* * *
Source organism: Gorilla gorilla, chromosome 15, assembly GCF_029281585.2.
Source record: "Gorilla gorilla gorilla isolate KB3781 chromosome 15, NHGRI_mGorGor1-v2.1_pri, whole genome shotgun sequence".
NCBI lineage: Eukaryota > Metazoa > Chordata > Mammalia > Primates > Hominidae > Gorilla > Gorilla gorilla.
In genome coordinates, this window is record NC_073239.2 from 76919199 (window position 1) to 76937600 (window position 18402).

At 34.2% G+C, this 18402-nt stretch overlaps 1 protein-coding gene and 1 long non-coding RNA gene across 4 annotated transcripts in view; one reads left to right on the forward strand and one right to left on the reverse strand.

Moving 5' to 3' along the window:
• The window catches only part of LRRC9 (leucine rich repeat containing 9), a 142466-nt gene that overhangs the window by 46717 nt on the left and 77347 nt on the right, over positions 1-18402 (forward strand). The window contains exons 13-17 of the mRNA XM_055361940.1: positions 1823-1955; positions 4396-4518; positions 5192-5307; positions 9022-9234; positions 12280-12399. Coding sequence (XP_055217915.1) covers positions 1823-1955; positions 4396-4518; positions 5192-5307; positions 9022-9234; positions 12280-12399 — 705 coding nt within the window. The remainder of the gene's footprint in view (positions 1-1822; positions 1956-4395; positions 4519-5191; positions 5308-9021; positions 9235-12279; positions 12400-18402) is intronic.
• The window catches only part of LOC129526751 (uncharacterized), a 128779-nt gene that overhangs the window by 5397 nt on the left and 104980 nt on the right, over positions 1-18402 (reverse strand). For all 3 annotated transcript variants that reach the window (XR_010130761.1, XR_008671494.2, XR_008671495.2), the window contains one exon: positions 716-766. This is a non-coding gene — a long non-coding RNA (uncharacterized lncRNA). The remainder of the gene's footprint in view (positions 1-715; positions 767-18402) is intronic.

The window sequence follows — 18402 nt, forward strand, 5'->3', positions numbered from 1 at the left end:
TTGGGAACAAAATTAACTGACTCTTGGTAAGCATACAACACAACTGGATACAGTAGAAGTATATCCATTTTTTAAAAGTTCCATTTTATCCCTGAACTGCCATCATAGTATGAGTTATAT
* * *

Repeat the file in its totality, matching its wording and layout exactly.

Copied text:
Source organism: Gorilla gorilla, chromosome 15, assembly GCF_029281585.2.
Source record: "Gorilla gorilla gorilla isolate KB3781 chromosome 15, NHGRI_mGorGor1-v2.1_pri, whole genome shotgun sequence".
NCBI lineage: Eukaryota > Metazoa > Chordata > Mammalia > Primates > Hominidae > Gorilla > Gorilla gorilla.
In genome coordinates, this window is record NC_073239.2 from 76919199 (window position 1) to 76937600 (window position 18402).

At 34.2% G+C, this 18402-nt stretch overlaps 1 protein-coding gene and 1 long non-coding RNA gene across 4 annotated transcripts in view; one reads left to right on the forward strand and one right to left on the reverse strand.

Moving 5' to 3' along the window:
• The window catches only part of LRRC9 (leucine rich repeat containing 9), a 142466-nt gene that overhangs the window by 46717 nt on the left and 77347 nt on the right, over positions 1-18402 (forward strand). The window contains exons 13-17 of the mRNA XM_055361940.1: positions 1823-1955; positions 4396-4518; positions 5192-5307; positions 9022-9234; positions 12280-12399. Coding sequence (XP_055217915.1) covers positions 1823-1955; positions 4396-4518; positions 5192-5307; positions 9022-9234; positions 12280-12399 — 705 coding nt within the window. The remainder of the gene's footprint in view (positions 1-1822; positions 1956-4395; positions 4519-5191; positions 5308-9021; positions 9235-12279; positions 12400-18402) is intronic.
• The window catches only part of LOC129526751 (uncharacterized), a 128779-nt gene that overhangs the window by 5397 nt on the left and 104980 nt on the right, over positions 1-18402 (reverse strand). For all 3 annotated transcript variants that reach the window (XR_010130761.1, XR_008671494.2, XR_008671495.2), the window contains one exon: positions 716-766. This is a non-coding gene — a long non-coding RNA (uncharacterized lncRNA). The remainder of the gene's footprint in view (positions 1-715; positions 767-18402) is intronic.

The window sequence follows — 18402 nt, forward strand, 5'->3', positions numbered from 1 at the left end:
TTGGGAACAAAATTAACTGACTCTTGGTAAGCATACAACACAACTGGATACAGTAGAAGTATATCCATTTTTTAAAAGTTCCATTTTATCCCTGAACTGCCATCATAGTATGAGTTATAT